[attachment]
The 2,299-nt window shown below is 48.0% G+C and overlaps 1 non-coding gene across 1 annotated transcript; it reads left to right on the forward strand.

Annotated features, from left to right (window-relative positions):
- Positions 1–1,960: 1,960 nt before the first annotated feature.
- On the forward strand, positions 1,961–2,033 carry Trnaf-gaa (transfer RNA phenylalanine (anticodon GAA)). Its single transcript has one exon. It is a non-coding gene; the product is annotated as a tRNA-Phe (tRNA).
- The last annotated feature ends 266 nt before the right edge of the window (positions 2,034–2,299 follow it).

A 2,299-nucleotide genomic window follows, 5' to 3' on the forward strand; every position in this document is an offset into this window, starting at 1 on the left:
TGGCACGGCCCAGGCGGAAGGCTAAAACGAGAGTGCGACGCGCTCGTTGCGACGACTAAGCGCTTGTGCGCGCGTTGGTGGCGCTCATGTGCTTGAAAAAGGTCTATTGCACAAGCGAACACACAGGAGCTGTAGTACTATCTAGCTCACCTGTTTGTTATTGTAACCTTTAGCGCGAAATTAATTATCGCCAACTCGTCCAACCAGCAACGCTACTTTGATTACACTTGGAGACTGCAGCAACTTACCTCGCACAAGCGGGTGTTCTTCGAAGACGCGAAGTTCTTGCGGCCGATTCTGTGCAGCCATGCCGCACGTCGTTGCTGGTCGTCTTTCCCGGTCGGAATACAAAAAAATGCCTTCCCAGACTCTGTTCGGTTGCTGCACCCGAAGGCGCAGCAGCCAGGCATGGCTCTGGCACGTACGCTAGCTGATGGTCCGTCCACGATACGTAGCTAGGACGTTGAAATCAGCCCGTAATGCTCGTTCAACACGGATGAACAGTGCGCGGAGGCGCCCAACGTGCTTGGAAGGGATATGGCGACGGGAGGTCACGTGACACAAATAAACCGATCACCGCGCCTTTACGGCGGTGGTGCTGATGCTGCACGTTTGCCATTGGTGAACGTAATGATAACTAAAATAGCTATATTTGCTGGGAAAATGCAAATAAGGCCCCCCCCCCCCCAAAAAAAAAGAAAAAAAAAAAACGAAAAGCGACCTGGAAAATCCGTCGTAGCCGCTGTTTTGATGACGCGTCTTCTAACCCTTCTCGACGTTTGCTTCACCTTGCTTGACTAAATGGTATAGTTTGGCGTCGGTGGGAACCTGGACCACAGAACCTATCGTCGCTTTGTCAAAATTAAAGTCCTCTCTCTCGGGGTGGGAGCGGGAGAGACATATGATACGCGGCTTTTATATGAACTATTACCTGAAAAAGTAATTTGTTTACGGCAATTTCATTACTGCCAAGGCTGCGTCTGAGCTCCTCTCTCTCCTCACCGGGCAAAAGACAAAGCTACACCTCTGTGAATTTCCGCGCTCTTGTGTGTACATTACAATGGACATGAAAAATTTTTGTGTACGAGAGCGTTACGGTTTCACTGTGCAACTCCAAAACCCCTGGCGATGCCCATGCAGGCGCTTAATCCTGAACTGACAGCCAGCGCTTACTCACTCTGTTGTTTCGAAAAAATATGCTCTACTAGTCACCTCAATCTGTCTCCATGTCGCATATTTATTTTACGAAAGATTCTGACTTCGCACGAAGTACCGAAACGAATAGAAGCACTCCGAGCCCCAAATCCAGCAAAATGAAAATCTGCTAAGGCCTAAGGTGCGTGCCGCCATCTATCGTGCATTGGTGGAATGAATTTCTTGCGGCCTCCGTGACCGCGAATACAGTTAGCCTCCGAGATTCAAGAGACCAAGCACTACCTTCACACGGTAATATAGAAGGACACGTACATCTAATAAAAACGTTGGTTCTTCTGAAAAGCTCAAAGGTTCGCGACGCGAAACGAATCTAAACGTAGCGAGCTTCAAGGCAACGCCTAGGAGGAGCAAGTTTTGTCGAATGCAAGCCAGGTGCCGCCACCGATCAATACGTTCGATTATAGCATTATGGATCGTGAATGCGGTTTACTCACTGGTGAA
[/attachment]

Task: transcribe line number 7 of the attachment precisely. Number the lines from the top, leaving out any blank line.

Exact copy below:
TGGCACGGCCCAGGCGGAAGGCTAAAACGAGAGTGCGACGCGCTCGTTGCGACGACTAAGCGCTTGTGCGCGCGTTGGTGGCGCTCATGTGCTTGAAAAAGGTCTATTGCACAAGCGAACACACAGGAGCTGTAGTACTATCTAGCTCACCTGTTTGTTATTGTAACCTTTAGCGCGAAATTAATTATCGCCAACTCGTCCAACCAGCAACGCTACTTTGATTACACTTGGAGACTGCAGCAACTTACCTCGCACAAGCGGGTGTTCTTCGAAGACGCGAAGTTCTTGCGGCCGATTCTGTGCAGCCATGCCGCACGTCGTTGCTGGTCGTCTTTCCCGGTCGGAATACAAAAAAATGCCTTCCCAGACTCTGTTCGGTTGCTGCACCCGAAGGCGCAGCAGCCAGGCATGGCTCTGGCACGTACGCTAGCTGATGGTCCGTCCACGATACGTAGCTAGGACGTTGAAATCAGCCCGTAATGCTCGTTCAACACGGATGAACAGTGCGCGGAGGCGCCCAACGTGCTTGGAAGGGATATGGCGACGGGAGGTCACGTGACACAAATAAACCGATCACCGCGCCTTTACGGCGGTGGTGCTGATGCTGCACGTTTGCCATTGGTGAACGTAATGATAACTAAAATAGCTATATTTGCTGGGAAAATGCAAATAAGGCCCCCCCCCCCCCAAAAAAAAAGAAAAAAAAAAAACGAAAAGCGACCTGGAAAATCCGTCGTAGCCGCTGTTTTGATGACGCGTCTTCTAACCCTTCTCGACGTTTGCTTCACCTTGCTTGACTAAATGGTATAGTTTGGCGTCGGTGGGAACCTGGACCACAGAACCTATCGTCGCTTTGTCAAAATTAAAGTCCTCTCTCTCGGGGTGGGAGCGGGAGAGACATATGATACGCGGCTTTTATATGAACTATTACCTGAAAAAGTAATTTGTTTACGGCAATTTCATTACTGCCAAGGCTGCGTCTGAGCTCCTCTCTCTCCTCACCGGGCAAAAGACAAAGCTACACCTCTGTGAATTTCCGCGCTCTTGTGTGTACATTACAATGGACATGAAAAATTTTTGTGTACGAGAGCGTTACGGTTTCACTGTGCAACTCCAAAACCCCTGGCGATGCCCATGCAGGCGCTTAATCCTGAACTGACAGCCAGCGCTTACTCACTCTGTTGTTTCGAAAAAATATGCTCTACTAGTCACCTCAATCTGTCTCCATGTCGCATATTTATTTTACGAAAGATTCTGACTTCGCACGAAGTACCGAAACGAATAGAAGCACTCCGAGCCCCAAATCCAGCAAAATGAAAATCTGCTAAGGCCTAAGGTGCGTGCCGCCATCTATCGTGCATTGGTGGAATGAATTTCTTGCGGCCTCCGTGACCGCGAATACAGTTAGCCTCCGAGATTCAAGAGACCAAGCACTACCTTCACACGGTAATATAGAAGGACACGTACATCTAATAAAAACGTTGGTTCTTCTGAAAAGCTCAAAGGTTCGCGACGCGAAACGAATCTAAACGTAGCGAGCTTCAAGGCAACGCCTAGGAGGAGCAAGTTTTGTCGAATGCAAGCCAGGTGCCGCCACCGATCAATACGTTCGATTATAGCATTATGGATCGTGAATGCGGTTTACTCACTGGTGAA